Farmers markets have become incredibly popular. In Oregon, they’ve grown from a mere dozen in 1987 to more than 150 today. The problem is that just about everyone plugged into farmers markets are already buying their sunchokes, padron peppers and arugula at them. Some local farmers are reporting they’re working more markets yet making less money, said Portland Farmers Market Executive Director Trudy Toliver.
The answer is more customers. Fresh blood. Toliver is writing a grant to the Oregon Department of Agriculture to get federal money for a broad-based advertising campaign to promote farmers markets regionally. She envisions an “eat local and support the local economy” message.
“There’s the perception that we’ve almost reached – for now – the total number of people who would be willing to shop at a farmers market,” she said. “Our collective responsibility is to increase the number of people who shop at farmers markets.”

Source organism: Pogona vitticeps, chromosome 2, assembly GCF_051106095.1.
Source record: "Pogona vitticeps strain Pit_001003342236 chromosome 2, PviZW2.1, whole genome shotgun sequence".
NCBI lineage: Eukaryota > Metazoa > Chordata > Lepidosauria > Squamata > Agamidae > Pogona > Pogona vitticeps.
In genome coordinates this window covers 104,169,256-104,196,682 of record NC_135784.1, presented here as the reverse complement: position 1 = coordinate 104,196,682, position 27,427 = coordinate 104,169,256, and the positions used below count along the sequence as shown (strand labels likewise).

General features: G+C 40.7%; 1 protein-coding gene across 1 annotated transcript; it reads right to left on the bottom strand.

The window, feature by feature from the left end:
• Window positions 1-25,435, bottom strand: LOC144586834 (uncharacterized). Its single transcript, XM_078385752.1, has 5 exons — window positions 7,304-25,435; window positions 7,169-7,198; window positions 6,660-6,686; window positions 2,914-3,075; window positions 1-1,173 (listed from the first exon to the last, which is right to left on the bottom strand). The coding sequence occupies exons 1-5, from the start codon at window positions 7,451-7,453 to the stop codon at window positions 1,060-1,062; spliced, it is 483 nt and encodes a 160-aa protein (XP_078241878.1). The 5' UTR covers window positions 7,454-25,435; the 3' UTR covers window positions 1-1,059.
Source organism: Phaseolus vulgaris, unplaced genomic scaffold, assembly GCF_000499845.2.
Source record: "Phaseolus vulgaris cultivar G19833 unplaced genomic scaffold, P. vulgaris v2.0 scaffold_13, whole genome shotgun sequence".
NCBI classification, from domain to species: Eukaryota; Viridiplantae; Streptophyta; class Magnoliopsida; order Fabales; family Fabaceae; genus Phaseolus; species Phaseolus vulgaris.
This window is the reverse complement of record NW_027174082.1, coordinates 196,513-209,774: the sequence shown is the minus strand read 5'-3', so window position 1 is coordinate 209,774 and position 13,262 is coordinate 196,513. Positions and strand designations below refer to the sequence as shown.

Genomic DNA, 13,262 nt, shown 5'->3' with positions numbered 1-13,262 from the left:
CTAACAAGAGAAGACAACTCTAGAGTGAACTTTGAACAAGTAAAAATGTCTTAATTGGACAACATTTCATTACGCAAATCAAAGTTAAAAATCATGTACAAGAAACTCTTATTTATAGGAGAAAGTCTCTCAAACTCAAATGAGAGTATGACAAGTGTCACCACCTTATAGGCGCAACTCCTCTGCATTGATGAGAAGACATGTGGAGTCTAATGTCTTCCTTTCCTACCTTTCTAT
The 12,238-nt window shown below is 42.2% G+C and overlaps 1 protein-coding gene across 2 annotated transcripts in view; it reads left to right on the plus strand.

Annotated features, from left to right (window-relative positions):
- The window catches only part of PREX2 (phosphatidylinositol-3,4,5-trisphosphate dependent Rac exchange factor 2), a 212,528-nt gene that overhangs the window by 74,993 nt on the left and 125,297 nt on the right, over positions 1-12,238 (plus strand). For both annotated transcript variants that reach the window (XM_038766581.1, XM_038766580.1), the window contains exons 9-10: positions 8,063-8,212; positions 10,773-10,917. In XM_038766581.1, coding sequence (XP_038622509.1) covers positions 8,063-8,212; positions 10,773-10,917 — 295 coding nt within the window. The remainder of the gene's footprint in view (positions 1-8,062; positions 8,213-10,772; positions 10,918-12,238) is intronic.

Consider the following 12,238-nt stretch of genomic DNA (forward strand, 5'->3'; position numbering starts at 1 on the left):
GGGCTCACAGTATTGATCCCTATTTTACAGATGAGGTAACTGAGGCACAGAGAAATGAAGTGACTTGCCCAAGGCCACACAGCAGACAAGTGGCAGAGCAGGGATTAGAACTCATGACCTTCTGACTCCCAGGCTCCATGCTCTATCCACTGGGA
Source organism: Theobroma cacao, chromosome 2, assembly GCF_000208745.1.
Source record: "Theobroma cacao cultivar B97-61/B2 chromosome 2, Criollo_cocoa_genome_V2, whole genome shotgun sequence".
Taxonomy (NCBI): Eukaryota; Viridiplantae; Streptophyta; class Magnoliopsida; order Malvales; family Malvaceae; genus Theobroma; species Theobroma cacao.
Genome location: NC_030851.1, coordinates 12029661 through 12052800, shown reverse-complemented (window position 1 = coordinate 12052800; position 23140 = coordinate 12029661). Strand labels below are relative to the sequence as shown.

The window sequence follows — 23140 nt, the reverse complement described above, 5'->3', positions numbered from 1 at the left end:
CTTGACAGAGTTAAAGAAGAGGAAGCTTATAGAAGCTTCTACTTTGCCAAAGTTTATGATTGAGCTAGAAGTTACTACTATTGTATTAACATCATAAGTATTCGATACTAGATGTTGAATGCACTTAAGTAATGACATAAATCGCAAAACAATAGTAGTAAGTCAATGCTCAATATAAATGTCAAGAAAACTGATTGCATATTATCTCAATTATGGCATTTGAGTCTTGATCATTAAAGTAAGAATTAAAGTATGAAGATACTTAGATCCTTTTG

That will help overall but different farmers markets face different challenges, said Garry Stephenson, coordinator of the Small Farms program at Oregon State University. Farmers markets are so popular everyone wants to have one in their community. But in some more remote areas there aren’t enough farmers to go around. And sometimes a market can’t attract vendors because they don’t have enough customers – a Catch-22, said Stephenson.
In other areas “destination markets” are saturated with farmers vying for customers. Another issue – in Portland – is when people bypass their neighborhood farmers market to shop at the ultra vibrant Portland Farmers Market at Portland State University, which is opening March 17.
The goal is to make all farmers markets as attractive as possible. But the bottom line, said Toliver, is that more customers are needed.
“Farmers markets are important for our economy,” she said. “People need to shop there.”
So are farmers markets healthy? Stephenson’s opinion is yes: they’ve always faced issues of balancing vendors and customers. But, he added, “Just because I said that doesn’t mean we can’t be vigilant: there has to be a limit to how many farmers markets we have.”